During a recent stream-of-consciousness tweetstorm, Kanye West lamented just how much of his personal fortune he’d been forced to invest in his own creative endeavors. “Yes I am personally rich and I can buy furs and houses for my family,” he tweeted. “But I need access to more money in order to bring more beautiful ideas to the world.”
The age of the Medicis has long faded into history, but large-scale arts patronage still exists, with rich collectors, executives, and gallerists supporting the chosen few. And as Kanye is realizing, there are some doors that even being one of the biggest stars in the world won’t open. The Zuckerbergs and the Brins of the tech world might be silent, but the irony is that what Kanye West wants already exists. It’s called Patreon, a subscription-based crowdfunding platform that collects periodic pledges from patrons, who support the work of their favorite creators. And its founder, Jack Conte, wants to tell Kanye all about it.
What is Patreon?
Patreon was founded in May 2013 by Conte and his old roommate at Stanford, developer Sam Yam. Conte, who is in a band called Pomplamoose with his wife Nataly Dawn, has a track record of YouTube success — Pomplamoose has dozens of videos with more than a million views, and Conte himself had a viral hit with a Daft Punk/Skrillex remix. But YouTube is notoriously poor at monetizing popular videos and creators, and despite Pomplamoose’s digital popularity, Conte found it difficult to even break even on tour.
In a much-derided post on Medium describing the economics of a Pomplamoose tour, Conte stressed that “Being in an indie band is running a never-ending, rewarding, scary, low-margin small business.” Few would argue with that sentiment, though there is a case to be made that even with an eight-person band, it’s possible to do a month-long tour for considerably less than $147,802. But Conte buried the lede: even though the tour wasn’t profitable, he and his wife were each drawing a $2,500 monthly salary from their Patreon campaign. If, as he suggests, the space between starving artist and rich and famous was disappearing, then Patreon could fill the vacuum. “We are the mom and pop corner store version of ‘the dream,’ he wrote.
Conte’s dream is well-funded; after an initial angel investment of $2.1m in August of 2013, Patreon raised $15m in Series A in June 2014, and $30m in a Series B round at the beginning of 2016. After years of supporting himself with his music, he finally began to draw a salary as CEO.
Why is Patreon different?
Patreon works like most crowdfunding platforms: rather than have one large Patron pledging a large sum of money, creators collect micropayments from a group of supporters in order to fund their creative endeavors. To generate income, Patreon takes 5% off the top. Patreon pages include videos, messages from creators, updates on the work, and often, exclusive content for Patrons. The main difference between Patreon and crowdfunding platforms such as Kickstarter and IndieGoGo is the subscription model. Rather than pledge a one-time amount, Patrons pledge regular amount, whether it’s per creation, month, week, or self-defined term.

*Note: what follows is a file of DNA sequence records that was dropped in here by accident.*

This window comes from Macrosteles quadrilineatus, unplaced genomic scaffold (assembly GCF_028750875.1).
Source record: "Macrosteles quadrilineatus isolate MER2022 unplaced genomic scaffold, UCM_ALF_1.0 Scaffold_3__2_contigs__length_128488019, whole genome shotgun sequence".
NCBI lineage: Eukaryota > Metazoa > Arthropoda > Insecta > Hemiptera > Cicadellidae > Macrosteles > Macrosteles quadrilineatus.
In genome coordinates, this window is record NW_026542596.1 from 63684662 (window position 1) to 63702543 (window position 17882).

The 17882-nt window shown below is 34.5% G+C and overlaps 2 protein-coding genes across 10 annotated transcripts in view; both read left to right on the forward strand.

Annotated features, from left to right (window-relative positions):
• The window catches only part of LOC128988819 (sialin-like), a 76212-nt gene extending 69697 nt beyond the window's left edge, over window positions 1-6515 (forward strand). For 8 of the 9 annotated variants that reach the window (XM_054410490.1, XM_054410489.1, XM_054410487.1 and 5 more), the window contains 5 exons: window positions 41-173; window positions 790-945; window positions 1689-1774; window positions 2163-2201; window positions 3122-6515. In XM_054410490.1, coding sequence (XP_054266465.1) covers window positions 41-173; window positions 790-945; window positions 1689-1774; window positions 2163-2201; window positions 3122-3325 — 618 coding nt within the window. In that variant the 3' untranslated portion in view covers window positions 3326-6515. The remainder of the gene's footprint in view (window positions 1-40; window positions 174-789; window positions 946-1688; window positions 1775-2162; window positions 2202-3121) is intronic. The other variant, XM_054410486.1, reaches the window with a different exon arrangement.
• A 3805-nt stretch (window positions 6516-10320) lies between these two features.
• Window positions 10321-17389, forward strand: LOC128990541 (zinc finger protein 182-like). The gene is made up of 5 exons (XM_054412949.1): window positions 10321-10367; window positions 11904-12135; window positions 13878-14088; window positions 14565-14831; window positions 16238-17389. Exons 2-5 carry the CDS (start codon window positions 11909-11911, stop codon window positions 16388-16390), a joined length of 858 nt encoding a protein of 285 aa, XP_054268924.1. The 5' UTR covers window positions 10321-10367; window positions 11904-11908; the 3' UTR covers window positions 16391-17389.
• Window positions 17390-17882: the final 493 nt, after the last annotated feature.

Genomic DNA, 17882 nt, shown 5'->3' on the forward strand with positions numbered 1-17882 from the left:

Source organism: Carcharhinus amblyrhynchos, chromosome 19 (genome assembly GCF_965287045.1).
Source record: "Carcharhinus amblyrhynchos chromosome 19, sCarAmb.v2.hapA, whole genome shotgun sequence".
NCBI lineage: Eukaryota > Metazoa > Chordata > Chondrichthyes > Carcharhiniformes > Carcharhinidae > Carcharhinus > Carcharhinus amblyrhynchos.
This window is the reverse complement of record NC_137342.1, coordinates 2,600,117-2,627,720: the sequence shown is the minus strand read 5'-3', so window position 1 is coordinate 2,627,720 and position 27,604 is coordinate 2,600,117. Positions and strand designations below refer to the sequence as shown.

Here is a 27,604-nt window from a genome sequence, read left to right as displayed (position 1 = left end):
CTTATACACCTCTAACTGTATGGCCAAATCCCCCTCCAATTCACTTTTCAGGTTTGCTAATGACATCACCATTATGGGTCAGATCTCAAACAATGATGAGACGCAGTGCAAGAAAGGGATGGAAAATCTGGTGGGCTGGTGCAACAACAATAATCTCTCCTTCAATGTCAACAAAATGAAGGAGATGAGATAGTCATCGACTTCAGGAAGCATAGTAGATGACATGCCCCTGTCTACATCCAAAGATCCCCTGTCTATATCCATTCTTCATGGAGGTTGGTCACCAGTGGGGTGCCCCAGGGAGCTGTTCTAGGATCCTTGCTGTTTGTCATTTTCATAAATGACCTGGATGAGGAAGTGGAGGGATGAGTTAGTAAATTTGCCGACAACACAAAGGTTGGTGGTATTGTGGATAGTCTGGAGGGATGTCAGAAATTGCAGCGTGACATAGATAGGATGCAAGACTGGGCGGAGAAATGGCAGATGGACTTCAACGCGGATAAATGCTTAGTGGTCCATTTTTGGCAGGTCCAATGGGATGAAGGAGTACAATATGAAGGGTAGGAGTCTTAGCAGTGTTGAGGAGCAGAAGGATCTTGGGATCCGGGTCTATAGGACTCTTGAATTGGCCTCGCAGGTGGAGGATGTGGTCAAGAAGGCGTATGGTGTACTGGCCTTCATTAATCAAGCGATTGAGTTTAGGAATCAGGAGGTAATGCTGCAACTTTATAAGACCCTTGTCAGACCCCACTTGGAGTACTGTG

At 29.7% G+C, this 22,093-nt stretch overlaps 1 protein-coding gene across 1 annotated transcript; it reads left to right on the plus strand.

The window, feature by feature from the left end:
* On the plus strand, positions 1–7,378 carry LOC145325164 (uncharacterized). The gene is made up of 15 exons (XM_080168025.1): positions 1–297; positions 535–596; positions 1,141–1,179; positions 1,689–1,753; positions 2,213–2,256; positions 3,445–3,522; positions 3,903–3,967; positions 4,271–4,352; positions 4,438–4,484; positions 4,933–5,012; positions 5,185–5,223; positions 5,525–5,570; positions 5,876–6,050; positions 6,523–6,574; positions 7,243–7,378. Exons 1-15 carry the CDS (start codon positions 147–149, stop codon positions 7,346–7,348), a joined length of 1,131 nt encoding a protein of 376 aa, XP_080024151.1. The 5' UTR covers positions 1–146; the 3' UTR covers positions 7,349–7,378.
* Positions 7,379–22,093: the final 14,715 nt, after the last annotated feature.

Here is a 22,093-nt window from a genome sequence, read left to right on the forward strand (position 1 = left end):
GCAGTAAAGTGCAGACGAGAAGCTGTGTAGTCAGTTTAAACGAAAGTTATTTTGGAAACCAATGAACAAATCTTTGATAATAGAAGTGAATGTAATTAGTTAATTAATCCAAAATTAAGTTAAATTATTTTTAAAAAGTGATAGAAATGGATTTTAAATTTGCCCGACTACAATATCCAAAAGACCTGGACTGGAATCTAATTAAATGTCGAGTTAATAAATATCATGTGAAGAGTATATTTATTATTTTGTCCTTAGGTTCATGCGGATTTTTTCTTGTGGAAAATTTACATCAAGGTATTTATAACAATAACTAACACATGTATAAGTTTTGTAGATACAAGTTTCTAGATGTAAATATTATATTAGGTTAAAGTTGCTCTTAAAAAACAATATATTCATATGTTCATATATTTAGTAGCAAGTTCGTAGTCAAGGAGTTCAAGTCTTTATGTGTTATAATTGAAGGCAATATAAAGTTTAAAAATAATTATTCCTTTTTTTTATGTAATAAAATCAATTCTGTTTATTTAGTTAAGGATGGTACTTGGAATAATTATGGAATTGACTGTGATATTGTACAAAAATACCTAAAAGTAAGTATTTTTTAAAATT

Amanda Palmer, she of the controversial $1m Kickstarter, likes to use the relationship analogy when comparing Patreon; if backing a Kickstarter campaign is like going on a date, then pledging to a Patreon campaign is a committed relationship. Both are built on trust, or confidence that the creator is really going to deliver on the promises that brought their backers to support them. With Patreon, that trust runs a little deeper, because the commitment is indefinite. For a Patreon campaign like Palmer‘s, her backers are charged every time she makes a “thing”; with around $35k pledged for each “thing,” each time she clicks “charge” moves a lot of money. That’s a lot of power — and a lot of responsibility.
Palmer’s latest “thing,” a song called “Machete,” features Ben Folds on drums, Jherek Bischoff on bass, and Ryan Lerman on guitar. Her EP of David Bowie string-covers was expensive (she had to pay publishing royalties), but the solo ukelele video “things” cost far less than $35,000 to produce. If she wants to spend $15,000 to make a “thing,” however, she’s got to front that cash, so the cheap ukelele “thing” can end up paying for the next “thing.” Regardless of what you think about Palmer’s music or accounting, it’s all out in the open — there’s no bait-and-switch. And her fans are so hardcore that all they’re concerned about is supporting her efforts to do whatever the fuck she wants.